elearning

Online, in the classrooms, and behind the camera.

eval and assess

February 17, 2015
by eLearning Staff
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Components of “quality feedback”

Providing students with grades and feedback is an integral component of monitoring academic progress.  Students identify instructor feedback as an indication of academic progress and reassurance of skills and knowledge required for future class assignments. What are the components of “quality feedback?”

Feedback provides the student the opportunity to reflect and plan for the next assessment activity. Thoughtful feedback when assessing student learning includes clarification of expectations, identification of areas for improvement with focus on reinforcement of desirable behavior. Negative feedback should be non-judgmental, offer suggestions for improvement, and be specific.  You will want to think about how the feedback will be received and that it is structured to guide the student in learning points, and the student can take action for future assignments.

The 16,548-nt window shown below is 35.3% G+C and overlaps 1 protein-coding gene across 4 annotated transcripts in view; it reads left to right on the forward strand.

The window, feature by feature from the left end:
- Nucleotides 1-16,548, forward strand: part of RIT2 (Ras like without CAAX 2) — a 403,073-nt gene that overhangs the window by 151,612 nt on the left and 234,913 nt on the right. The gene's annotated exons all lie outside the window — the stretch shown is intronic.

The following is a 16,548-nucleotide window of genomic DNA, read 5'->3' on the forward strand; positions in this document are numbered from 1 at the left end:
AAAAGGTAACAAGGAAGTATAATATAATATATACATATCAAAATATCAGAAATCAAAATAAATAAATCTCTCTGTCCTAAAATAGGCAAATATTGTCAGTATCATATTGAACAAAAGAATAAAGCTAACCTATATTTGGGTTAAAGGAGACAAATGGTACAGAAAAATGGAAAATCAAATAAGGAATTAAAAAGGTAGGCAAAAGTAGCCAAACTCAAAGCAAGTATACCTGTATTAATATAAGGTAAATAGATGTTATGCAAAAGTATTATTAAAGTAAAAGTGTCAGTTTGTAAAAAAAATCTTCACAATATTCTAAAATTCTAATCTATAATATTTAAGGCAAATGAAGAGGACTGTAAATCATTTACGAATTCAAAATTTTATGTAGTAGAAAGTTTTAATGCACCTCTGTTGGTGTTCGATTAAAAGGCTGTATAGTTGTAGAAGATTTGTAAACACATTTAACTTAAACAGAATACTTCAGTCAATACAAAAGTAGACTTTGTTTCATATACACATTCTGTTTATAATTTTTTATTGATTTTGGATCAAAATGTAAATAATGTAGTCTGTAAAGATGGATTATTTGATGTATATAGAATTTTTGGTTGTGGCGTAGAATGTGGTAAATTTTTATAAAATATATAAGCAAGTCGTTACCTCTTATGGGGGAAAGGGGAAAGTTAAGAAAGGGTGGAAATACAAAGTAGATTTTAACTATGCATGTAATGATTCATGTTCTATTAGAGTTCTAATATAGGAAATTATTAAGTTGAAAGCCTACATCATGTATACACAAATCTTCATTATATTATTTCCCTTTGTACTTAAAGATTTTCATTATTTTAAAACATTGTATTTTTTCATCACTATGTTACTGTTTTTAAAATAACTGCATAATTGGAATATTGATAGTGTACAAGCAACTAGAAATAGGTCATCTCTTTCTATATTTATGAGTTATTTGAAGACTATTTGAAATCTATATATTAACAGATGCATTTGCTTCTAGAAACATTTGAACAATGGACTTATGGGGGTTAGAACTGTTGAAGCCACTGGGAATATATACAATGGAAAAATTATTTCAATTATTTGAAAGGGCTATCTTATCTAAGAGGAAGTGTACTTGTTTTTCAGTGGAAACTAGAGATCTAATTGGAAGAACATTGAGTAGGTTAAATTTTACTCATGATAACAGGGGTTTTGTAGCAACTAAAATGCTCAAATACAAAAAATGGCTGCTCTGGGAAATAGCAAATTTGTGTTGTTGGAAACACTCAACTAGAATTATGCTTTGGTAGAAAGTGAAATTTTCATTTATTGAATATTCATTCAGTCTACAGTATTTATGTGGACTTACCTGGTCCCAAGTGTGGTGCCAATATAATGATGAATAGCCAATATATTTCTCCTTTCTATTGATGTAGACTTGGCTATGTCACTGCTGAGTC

Data from student evaluation surveys found timely and constructive feedback works best. When you are preparing your course syllabus and assessment of learning communicate a feedback loop. What are the expectations of students, and what can the students expect of the instructor? This is where you want to include the timeline for grading, when to expect the return of graded assignments, and your method of feedback to support students assessment of academic progress.

Blackboard grading tools provide the opportunity to include feedback. This includes (but not limited to) discussion forums, submitted papers, test questions, blogs, rubrics, and journals.  Explore the use of feedback as a key element of formative assessment.